unending silence, and then began to
cry. As I left the room he called to
me in the same voice, "You're - - - not
- - - wrong,"
He did not go to the hospital as I
had told him to do. For a few days I
continued in my renewed friendliness,
but I felt with each succeeding day as
if I were being drawn into' something
unpleasant until my indifference took
hold again, this time naturally. I sup-
pose he must have noticed. He came
into my room three nights, then he did
not come again. Just before I went
home on the weekend I encountered
him in the hall. He lowered his eyes
and turned his head slightly to the side.
When I came back he would no longer
speak to me.
Two weeks ago Mrs. Partridge asked
me as I came in one night if I would
knock on his door and ask him to
come down to see her in regard to pay-
ing his rent. When I did so he opened
the door slightly; but did not motion
for me to come in. I told him what
Mrs. Partridge had asked. Then I asked
him myself if he had dropped out of
school. He did not answer, so I asked
him again. He hesitated, then went
to his desk and drew out paper and
pencil and wrote three words, handing
the paper to me, "I cannot speak." I
tried to question him, to persuade him
to go to the doctor now. He stared at
me; he seemed to be agitated by some
great struggle in that instant. Then
suddenly he brushed past me and
(Conlinued on Pes Eight)

if he could help, if he could do any-
That was the way he was when he
went home with me at Christmas. He
was timid about coming downstairs and
when he did he was so nice to my
family that they felt strained. Mother
became rather attached to him finally.
On Christmas Eve when we were all
sitting around the tree he turned to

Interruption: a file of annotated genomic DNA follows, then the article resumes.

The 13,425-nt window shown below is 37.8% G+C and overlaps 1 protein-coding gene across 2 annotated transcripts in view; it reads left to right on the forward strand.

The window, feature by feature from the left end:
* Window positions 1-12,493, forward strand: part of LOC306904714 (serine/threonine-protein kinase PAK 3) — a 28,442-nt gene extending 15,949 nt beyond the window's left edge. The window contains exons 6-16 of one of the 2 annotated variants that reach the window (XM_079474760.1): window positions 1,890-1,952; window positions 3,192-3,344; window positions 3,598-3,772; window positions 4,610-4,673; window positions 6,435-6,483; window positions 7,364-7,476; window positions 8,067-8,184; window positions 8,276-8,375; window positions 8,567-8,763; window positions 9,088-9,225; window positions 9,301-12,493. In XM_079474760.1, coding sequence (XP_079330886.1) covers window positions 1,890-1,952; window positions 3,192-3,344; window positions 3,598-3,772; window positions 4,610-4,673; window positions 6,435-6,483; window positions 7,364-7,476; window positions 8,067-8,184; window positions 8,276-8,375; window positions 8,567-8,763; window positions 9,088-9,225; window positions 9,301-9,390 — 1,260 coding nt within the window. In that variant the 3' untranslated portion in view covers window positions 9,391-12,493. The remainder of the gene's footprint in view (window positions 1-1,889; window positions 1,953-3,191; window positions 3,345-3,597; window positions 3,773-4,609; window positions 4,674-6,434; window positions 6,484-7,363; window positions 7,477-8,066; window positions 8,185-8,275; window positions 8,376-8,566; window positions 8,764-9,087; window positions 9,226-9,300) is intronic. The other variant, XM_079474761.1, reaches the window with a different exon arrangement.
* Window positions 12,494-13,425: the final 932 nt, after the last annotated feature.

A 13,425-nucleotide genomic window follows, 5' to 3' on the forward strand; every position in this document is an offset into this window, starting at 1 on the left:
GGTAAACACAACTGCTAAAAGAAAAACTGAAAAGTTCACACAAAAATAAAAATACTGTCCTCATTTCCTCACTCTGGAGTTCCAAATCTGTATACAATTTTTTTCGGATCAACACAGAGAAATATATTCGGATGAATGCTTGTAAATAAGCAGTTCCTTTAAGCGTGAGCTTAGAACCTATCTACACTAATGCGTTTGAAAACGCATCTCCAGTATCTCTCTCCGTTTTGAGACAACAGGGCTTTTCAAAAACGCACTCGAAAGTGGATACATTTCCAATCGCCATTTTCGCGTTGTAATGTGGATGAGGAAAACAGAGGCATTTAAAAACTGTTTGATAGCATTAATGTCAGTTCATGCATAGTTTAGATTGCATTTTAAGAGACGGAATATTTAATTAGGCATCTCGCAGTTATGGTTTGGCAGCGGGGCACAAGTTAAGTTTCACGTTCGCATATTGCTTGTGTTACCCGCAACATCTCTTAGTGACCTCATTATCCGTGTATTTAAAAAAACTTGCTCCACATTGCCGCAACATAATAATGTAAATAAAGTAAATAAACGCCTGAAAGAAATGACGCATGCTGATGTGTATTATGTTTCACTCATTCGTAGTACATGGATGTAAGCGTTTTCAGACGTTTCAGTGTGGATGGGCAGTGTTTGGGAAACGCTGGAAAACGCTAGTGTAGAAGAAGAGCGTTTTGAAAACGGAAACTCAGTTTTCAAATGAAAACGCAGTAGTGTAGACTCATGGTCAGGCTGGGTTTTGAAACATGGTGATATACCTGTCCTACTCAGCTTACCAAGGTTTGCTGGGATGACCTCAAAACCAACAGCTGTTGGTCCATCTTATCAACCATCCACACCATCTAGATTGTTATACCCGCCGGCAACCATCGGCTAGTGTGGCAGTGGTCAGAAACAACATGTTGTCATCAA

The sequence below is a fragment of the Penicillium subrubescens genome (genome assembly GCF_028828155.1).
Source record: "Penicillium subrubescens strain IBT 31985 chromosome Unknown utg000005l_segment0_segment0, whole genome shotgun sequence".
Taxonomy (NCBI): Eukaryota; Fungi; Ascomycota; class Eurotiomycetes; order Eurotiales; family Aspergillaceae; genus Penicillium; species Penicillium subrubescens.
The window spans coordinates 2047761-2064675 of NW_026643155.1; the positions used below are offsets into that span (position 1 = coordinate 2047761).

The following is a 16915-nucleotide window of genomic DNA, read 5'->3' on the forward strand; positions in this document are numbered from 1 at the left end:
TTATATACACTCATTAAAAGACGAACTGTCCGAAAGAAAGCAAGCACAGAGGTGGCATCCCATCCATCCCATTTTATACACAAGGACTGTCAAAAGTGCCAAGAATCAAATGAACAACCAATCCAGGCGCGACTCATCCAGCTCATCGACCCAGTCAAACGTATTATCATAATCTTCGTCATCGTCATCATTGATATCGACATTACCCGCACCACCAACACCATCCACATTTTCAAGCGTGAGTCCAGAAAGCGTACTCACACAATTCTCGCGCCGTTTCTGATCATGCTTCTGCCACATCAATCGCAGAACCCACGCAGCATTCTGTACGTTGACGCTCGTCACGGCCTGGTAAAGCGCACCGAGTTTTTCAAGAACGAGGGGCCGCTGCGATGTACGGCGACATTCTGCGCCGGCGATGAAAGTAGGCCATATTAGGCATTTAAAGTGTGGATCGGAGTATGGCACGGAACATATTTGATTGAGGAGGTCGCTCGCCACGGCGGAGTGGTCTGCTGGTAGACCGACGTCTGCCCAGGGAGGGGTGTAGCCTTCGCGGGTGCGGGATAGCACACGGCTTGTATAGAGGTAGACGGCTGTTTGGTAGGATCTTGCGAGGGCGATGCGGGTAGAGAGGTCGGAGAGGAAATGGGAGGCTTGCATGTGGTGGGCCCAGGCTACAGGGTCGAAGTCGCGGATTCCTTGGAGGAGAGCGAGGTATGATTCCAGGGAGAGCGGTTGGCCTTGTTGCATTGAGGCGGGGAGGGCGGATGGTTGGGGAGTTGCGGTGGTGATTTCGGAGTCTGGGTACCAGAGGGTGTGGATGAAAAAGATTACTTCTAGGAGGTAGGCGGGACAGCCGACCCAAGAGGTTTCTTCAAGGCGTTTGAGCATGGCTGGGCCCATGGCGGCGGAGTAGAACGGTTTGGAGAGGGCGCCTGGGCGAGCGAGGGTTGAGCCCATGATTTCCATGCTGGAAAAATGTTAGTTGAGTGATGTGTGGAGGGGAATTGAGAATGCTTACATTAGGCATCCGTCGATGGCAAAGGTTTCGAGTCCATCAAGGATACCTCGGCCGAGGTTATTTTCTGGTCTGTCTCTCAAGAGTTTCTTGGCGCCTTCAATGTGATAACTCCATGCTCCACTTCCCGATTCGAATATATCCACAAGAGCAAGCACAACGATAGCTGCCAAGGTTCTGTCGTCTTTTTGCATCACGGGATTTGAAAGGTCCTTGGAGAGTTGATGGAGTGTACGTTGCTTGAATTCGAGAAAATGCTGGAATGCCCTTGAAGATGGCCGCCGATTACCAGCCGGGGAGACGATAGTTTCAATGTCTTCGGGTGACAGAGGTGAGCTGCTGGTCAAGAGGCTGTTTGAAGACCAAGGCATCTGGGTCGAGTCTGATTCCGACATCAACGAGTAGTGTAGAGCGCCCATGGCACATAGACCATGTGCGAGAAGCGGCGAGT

her and said, "You don't know how I
appreciate being here. This is the first
Christmas Eve I've spent with anyone
in a long time. When I was little my
mother always had a tree and we were
very happy." I thought Mother was
going to cry because Jim is overseas
and that's changed her somewhat. She
always wanted him to come down after
that. The last time I had to tell her
why he didn't.
I only know that he wanted to be-'
come a doctor and that this idea about
social responsibility confused him so
that he couldn't study, or even plan
his future career at first. He never
tired of trying to explain to me, it
seemed an urgency, something that he
should have to get out. A week after
the party .he ventured again.
"But," I said to him, "science has no

-Marion Carleton
I think you're right about science being
detached from the social sphere." I
shrugged my shoulders to indicate that
it really meant nothing, but I was hap-
py that he had at last emerged from
After that we settled down to being
friends in earnest. Every night he came
to my room with his books and we
would study together. At ten we stop-
ped for music and I made tea on the
grill. Then I talked to him about my
day in school, how the dissections were
coming, and if we had time I engaged
in a little philosophical speculation. On
any winter evening I had only to look
up and he was there. Sometimes, how-
ever, when he didn't notice that I was
watching I would see that he was no
longer looking at his book, but just
sitting there staring at the floor. I
felt that he would reach out at any
moment and try to grasp something.
There was something that he had lost
and even then was on the point of re-
gaining. When I would say, "What are
you thinking about?" he would turn,
a quick smile rising to his face, and an-
swer, "Nothing, just memorizing." With
that he would run back to the book.
Just two months ago I began to be
.. o, th ti .. he o--L-le bu;sL , ith his